Friday, August 7, 2015

"a ballet of the wearing of the nerves": Deep Water, by Patricia Highsmith

Norton, 2003
originally published 1957
271 pp


"...I don't waste my time punching people on the nose. If I really don't like somebody, I kill him."

So sayeth Victor (Vic) VanAllen,  the main character in Deep Water, which Highsmith described in her Cahier (via Andrew Wilson's great biography Beautiful Shadow) as  focusing on " 'the sniping, griping ambushing,' that can exist between people who are supposed to love one another, locked together 'in a ballet of the wearing of the nerves.' "  Frankly, that describes this book perfectly, but that "wearing of the nerves" is also a great way to describe how I felt during and after reading this novel. Once again, Highsmith had me feeling sympathetic toward a character not too unlike Tom Ripley; even though eventually I'm supposed to be outraged and shocked at things he does, it's still sort of difficult not to feel something for this guy.   I'm really starting to worry about myself here, and that is not a joke.  If there is one thing at which Highsmith excels -- actually there are many things but for me this one is numero uno -- it is her ability to make a reader to see things from the points of view of the psychopaths who populate her books. To them, what they're doing makes perfectly good sense -- we may not believe in real life that murder is any sort of solution, but somehow it's like you can seriously understand why her  people feel compelled to do the things they do.  I often find myself rooting for these people to succeed -- and then I realize that I'm cheering on a murderer who has not one  iota of conscience. But I can't help it. And that's why I'm a wee bit concerned.

The reason Vic comes across as a sympathetic character is because of his wife, Melinda. Vic runs a small but very successful press that produces only a few books each year, beautifully bound but dreadfully dull. The books that come from his press tend to reflect Vic's character -- on the outside he is well put together, but inside he is dreadfully dull, for example, raising snails as a hobby, also into such pastimes as "bee culture" and "cheesemaking."  Melinda, who doesn't at all share his interests, carries on with a number of men, flaunting them in Vic's face by either bringing them home and having them stay until the wee hours of the morning or not coming home because she's stayed with them; she also cares very little that their neighbors and circle of friends all get what's going on. Vic, whose philosophy is that
"everybody -- therefore a wife -- should be allowed to do as she pleased, provided no one else was hurt and that she fulfilled her main responsibilities, which were to manage a household and to take care of her offspring..."  
realizes that because Melinda has a reputation for playing around,  he's acquired a near-saintlike reputation among their acquaintances, which as Highsmith tells us, "flattered Vic's ego."  However, he also admittedly has "an evil side," that he keeps "well hidden."  For example,  he takes near-joyous pleasure in telling one of Melinda's new boyfriends that he'd actually killed one of her previous lovers (referencing an actual murder that has been in the newspaper), a joke that turns into rumor and circulates through Vic's friends. It's not true, of course, but it sends the boyfriend running yet keeps him wondering.  Vic outwardly turns a blind eye to what's going on with Melinda and her series of lovers, but inwardly he's seething -- and this being a Highsmith novel, that pressure isn't going to stay bottled up for long.  When Melinda's latest boy toy is invited to play the piano during a neighbor's party, somehow he ends up dead in the swimming pool -- and Melinda begins to wonder if Vic may have had a hand in his death.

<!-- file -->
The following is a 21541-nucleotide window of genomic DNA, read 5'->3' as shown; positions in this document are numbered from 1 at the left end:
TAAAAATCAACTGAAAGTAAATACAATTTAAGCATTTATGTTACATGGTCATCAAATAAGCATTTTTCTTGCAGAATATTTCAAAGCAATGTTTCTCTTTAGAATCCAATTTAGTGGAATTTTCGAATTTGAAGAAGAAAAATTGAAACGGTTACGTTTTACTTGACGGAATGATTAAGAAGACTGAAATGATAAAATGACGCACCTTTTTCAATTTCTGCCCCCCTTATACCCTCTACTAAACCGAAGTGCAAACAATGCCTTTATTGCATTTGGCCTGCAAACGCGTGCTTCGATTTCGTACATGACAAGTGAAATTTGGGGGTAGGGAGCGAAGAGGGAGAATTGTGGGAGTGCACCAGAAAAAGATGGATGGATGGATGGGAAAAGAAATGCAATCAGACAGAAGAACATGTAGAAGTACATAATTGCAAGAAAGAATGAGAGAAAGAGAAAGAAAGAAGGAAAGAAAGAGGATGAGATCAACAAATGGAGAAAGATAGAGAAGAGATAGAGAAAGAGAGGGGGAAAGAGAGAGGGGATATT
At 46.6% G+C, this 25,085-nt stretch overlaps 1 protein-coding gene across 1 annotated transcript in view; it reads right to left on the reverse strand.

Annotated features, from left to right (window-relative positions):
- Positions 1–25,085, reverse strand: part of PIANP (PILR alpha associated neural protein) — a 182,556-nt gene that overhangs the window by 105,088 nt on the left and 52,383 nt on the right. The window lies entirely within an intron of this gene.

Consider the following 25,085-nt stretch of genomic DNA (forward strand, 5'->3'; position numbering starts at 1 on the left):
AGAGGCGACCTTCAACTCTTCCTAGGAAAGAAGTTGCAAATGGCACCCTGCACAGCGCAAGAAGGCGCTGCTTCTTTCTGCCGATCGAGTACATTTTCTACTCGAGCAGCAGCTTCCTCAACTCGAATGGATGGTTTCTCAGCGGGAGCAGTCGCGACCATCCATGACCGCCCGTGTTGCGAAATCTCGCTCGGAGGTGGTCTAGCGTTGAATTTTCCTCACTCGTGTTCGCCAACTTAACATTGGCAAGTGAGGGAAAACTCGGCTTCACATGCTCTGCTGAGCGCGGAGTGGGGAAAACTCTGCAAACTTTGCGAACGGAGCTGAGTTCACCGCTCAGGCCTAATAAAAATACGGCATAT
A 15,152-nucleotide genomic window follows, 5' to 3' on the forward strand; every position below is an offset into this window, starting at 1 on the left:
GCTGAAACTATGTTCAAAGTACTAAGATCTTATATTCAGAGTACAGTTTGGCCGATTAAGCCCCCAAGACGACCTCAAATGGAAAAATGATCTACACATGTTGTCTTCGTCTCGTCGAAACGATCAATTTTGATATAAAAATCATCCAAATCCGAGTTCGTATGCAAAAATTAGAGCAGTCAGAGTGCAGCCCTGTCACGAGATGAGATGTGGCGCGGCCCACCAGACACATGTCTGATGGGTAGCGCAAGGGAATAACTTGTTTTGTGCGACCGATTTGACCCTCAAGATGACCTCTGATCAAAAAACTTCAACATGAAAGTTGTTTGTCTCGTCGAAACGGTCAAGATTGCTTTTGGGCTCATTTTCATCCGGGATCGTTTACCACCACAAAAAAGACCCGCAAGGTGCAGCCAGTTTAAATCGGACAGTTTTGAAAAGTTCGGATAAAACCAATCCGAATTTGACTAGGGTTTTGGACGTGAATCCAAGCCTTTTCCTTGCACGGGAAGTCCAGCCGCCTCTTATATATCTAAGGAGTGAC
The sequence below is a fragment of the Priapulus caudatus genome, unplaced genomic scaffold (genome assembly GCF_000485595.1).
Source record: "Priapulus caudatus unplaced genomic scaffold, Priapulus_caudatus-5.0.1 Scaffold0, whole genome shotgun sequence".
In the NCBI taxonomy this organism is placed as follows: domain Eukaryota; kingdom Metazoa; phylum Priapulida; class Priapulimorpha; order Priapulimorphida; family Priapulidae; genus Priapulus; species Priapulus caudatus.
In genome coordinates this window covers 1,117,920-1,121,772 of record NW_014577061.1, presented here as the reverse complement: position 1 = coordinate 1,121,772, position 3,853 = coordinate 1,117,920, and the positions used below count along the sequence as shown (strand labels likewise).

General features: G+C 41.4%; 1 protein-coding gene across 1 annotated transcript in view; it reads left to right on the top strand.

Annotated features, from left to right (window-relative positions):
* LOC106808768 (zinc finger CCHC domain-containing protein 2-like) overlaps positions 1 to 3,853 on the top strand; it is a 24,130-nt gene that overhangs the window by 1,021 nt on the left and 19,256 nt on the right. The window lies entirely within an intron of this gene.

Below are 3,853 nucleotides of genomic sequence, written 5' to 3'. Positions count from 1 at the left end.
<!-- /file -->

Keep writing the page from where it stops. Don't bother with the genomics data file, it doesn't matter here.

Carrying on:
Deep Water is Highsmith's exploration of  "the diseases produced by sexual repression;" as she notes (again from Beautiful Shadow), 
"From this unnatural abstinence evil things arise, like peculiar vermin in a stagnant well: fantasies and hatreds, and the accursed tendency to attribute evil motivations to charitable and friendly acts" (101)
and once again, she takes her idea and runs with it, this time creating a nearly-perfect study of a marriage that's stagnating and in decline. Vic is almost too perfect -- a great dad, househusband, sympathetic employer, and perfect neighbor -- as opposed to Melinda, whose flaws we see from the outset. It is definitely not hard at all to feel pity for Vic as he puts up with his wife and her multiple affairs, and this is really where Highsmith gets into my head.  I always seem to side with the "bad" guy; she makes it so easy to understand his point of view and actually feel a huge amount of sympathy for him.

Highsmith isn't for everyone, and as I'm discovering, it's becoming sort of necessary to space out reading her novels to maintain a measure of my own sanity. At the end of this one, I put the book down and walked away from it in a funk.  She has this way of burrowing deeply into my skin as she burrows into the minds of others -- and it's not always a comfortable feeling, even though so far, I'm absolutely loving her work.  It's not often an author can have that effect on me, but she manages to do so with every novel, at least so far.

definitely and most highly recommended.   Strangers on a Train or The Talented Mr. Ripley are her most famous books, but this one will definitely have anyone squirming throughout the story.


  1. I know I have read her at some point. Nancy, good review.

    1. Thanks, Skye. I pulled out the next one and decided I'd better read something tame for now.


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